insideKENT Magazine insideKENT Issue 68 Nov 2017 - Page 167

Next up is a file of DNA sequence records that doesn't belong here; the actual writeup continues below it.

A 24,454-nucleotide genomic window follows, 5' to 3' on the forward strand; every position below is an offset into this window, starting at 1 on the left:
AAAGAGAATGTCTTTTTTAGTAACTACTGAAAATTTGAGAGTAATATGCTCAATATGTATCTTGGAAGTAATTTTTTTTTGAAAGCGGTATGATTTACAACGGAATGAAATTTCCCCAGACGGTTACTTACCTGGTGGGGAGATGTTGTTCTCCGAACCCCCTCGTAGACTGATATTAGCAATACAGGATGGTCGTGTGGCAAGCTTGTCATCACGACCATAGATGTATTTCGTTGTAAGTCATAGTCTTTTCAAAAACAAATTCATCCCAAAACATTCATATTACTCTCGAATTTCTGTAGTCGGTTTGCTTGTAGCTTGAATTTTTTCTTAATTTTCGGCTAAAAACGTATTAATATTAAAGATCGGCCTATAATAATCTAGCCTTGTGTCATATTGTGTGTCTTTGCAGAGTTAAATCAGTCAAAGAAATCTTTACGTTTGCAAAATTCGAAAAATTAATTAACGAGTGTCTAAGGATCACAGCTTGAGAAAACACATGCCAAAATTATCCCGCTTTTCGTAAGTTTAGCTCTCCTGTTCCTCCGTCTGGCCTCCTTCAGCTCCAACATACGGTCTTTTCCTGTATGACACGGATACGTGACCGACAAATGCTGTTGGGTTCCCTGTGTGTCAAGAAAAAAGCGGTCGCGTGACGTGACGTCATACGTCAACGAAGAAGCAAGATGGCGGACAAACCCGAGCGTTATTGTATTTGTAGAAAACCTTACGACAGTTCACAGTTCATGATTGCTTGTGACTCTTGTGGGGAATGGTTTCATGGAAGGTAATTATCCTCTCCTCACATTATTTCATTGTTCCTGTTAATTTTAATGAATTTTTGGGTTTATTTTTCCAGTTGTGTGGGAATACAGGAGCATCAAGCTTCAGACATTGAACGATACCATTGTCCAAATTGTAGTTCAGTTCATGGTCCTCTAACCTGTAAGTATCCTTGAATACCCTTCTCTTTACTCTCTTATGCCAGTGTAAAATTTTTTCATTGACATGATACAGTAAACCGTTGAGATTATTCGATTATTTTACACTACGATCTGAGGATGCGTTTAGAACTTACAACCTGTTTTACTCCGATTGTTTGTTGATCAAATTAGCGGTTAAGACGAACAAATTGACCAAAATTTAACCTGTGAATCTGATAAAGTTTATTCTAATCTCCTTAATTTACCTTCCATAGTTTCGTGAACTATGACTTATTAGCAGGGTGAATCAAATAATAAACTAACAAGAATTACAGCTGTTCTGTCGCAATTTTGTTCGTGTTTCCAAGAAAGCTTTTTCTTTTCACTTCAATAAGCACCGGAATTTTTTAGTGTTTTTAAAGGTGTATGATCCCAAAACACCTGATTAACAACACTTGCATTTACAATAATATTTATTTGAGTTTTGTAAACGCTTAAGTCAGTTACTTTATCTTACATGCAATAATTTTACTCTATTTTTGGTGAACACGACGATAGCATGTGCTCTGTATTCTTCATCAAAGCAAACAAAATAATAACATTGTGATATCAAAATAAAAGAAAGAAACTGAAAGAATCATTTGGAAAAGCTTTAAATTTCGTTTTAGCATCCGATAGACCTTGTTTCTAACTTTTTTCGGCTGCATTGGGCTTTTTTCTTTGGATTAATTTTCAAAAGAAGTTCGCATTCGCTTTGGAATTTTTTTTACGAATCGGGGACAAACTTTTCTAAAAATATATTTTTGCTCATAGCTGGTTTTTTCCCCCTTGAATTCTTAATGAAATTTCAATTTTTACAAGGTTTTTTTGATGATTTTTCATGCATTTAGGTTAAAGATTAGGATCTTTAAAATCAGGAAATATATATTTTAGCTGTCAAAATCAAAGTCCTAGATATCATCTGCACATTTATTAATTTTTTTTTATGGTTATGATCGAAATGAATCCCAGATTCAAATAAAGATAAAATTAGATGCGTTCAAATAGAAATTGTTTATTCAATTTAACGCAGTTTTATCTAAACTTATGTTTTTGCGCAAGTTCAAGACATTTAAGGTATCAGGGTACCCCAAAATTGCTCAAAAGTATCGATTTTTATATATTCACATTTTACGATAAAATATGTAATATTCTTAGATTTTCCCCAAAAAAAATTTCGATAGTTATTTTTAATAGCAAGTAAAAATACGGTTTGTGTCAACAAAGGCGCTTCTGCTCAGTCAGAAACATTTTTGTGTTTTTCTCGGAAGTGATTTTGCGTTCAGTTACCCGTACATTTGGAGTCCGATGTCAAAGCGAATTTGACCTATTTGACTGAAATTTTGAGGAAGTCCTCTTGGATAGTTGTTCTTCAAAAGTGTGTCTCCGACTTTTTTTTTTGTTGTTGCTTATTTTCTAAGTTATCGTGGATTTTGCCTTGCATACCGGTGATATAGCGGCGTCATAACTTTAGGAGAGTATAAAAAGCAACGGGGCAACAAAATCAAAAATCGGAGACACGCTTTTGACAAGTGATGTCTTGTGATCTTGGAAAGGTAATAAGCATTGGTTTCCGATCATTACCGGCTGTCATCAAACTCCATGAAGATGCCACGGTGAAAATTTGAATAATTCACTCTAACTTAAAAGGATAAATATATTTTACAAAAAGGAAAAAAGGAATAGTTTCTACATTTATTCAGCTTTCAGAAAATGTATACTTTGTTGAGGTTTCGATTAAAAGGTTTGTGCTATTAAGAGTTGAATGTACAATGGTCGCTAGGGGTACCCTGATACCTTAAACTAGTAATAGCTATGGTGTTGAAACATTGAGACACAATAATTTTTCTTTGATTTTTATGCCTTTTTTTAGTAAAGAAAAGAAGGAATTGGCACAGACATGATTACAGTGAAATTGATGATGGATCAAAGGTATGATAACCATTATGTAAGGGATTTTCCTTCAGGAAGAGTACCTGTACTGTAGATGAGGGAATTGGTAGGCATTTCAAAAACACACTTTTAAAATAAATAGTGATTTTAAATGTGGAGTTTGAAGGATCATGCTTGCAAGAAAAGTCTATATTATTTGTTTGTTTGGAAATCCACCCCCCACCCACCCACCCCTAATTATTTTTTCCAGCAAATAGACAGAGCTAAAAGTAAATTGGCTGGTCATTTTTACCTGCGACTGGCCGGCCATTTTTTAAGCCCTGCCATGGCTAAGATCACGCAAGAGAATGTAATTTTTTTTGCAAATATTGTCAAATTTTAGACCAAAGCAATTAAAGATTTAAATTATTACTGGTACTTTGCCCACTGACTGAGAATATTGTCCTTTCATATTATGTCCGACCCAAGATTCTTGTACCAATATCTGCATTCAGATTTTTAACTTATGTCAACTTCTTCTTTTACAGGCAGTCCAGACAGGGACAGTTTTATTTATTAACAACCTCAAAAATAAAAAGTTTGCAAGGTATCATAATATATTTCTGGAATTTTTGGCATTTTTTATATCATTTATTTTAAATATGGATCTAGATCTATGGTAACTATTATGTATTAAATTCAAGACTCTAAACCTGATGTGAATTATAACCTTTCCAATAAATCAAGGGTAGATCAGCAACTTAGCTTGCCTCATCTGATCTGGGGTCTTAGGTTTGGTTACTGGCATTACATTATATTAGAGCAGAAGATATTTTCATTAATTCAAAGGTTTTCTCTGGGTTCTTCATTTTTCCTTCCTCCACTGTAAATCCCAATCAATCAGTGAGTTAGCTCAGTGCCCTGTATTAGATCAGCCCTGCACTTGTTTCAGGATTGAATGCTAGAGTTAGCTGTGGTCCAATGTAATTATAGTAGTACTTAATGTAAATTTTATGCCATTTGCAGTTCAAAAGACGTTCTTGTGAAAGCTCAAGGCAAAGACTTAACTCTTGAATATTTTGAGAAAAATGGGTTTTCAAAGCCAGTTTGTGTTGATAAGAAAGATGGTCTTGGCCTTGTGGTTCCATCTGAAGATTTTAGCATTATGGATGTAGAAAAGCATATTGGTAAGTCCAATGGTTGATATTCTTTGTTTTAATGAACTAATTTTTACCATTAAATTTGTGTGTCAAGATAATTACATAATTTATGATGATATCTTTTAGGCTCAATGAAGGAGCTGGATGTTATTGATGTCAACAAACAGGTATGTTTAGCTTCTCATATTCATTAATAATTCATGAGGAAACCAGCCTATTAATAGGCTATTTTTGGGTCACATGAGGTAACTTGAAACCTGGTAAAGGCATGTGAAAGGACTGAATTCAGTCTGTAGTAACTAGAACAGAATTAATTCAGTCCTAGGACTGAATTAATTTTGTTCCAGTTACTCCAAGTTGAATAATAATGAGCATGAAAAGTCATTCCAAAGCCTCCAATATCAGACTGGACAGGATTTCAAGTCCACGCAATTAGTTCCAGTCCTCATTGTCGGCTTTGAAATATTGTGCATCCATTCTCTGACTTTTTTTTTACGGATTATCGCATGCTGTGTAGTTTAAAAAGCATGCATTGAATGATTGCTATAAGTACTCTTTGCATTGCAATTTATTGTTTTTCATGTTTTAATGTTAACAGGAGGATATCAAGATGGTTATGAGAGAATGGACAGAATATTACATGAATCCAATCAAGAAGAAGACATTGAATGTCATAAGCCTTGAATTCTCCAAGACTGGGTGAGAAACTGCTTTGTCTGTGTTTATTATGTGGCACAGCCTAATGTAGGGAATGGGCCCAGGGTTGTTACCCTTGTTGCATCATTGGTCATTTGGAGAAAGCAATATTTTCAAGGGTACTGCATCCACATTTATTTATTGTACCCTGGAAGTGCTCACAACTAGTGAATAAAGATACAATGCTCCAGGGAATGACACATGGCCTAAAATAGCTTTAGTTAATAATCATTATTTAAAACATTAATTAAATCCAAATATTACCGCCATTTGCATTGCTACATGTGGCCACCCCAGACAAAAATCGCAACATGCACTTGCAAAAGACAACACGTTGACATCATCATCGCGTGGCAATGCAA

BUSINESS THERE AIN’T NO PARTY LIKE A TAX-FREE PARTY BY STEVE JACOB, PARTNER AT WILKINS KENNEDY MAIDSTONE ‘TIS THE SEASON FOR ENTERTAINING. CHRISTMAS IS A TIME WHEN MANY BUSINESSES THINK ABOUT ENTERTAINING CLIENTS AND STAFF, WITH PARTIES AND AWAY DAYS. THE TAXMAN IS PROBABLY THE LEAST WELCOME AT SUCH EVENTS, BUT IT IS PROBABLY WORTH KEEPING HIM IN MIND FOR THE PROS AND PITFALLS OF TAX TREATMENT AND POTENTIAL CHARGES. Looking firstly at “business” entertaining. If you or your staff choose to treat some of your clients to lunch in a restaurant or perhaps a sporting event, then an employee can claim reimbursement of costs incurred if they are paying from personal costs. Of course, you, the employer, can also meet these costs directly, but either way, there should be no taxable benefit where an external third party is entertained for a genuine business purpose. You will no doubt also like to consider something for entertaining staff. Christmas parties are a popular favourite and where there is an annual party or similar annual event, which is open to all employees, then provided the cost per head does not exceed £150 per attendee, no liability to income tax should arise. This £150 limit includes VAT and all costs associated to the event. Sometimes an employer will provide a second event in a tax year and where this is the case no liability will arise provided the aggregate cost does not exceed £150 per head. Where in combination the two events exceed £150 it is usual to exclude the larger and tax the lesser one. Bear in mind that the £150 is not an ‘allowance’ and the whole cost of the relevant event is taxable. If external guests are invited, or staff bring spouses or guests to the festivities, then there should be an apportionment and costs will need to be split between all those in attendance. For smaller companies, you might consider a scaled-down celebration. Instead, you may choose to reward an employee or group with a meal, a trip to a sporting event, or perhaps an activity such as go-karting. However, events open to just some specific employees are taxable on the basis they are derived from the employment duties. The employer may elect to bear the tax cost on behalf of the employee under an agreement with HMRC. Alternatively it may decide to include the item on a form P11D with the employee then being taxed on the element of the cost attributed to them. In my experience most employers will agree to bear the tax cost directly through a mechanism called a PAYE Settlement Agreement. Perhaps a gift may suffice? HMRC defines this as “a gift of goods that is made in the course of your business”, but it must be a genuine gift and not linked to performance, otherwise it will be taxable. Within this guidance, there’s considerable scope, but provided that it costs less than £50, is not cash or a cash voucher, is not linked to performance and is not part of a series of gifts to the same person which come to more than £50 in that accounting period, then you are entitled to reclaim the VAT. You may give more expensive items, for instance the kind given as ‘executive presents’. But, this is where it gets more complex as the VAT rules change according to the value of the gift. If you want to be sure of reclaiming VAT, then £50 is the magic number. But – beware! HMRC could still recognise this as a taxable benefit and either apply Income Tax or request that it is declared on a P11D form as a benefit in kind, so approach with care. Finally, what about that staff conference or away day? Such events must be carefully considered from an employment t ^\X]K]\[\ܝ[\X\\[\\H[ۜY\H^[X\H\HܛX[\[\X\HH][[\\[]\܈H^XB[Y]\\\ˈ]\XH^YHX][]H[][[[[[]\]H[ܙH[H]\܈[[H][ HY[H[\ۙ[YY\YܙHH\Y[H\\Y\HX[][\Z[[Y Y[H[ZHYH\\^YXB[][Z[\܈[\Y܈Y[[\Z[[۝XH^X[H][[[Yx&\[ٙXH[\ܙ [\\KXZYۙKܜ[ۈ[[X܈[ܙH[ܛX][ۋ[ٙX\΂\ܙ L H MH [\\N L M BXZYۙN M L ܜ[ێ MH L B[X L  HNM˝[[[YKBM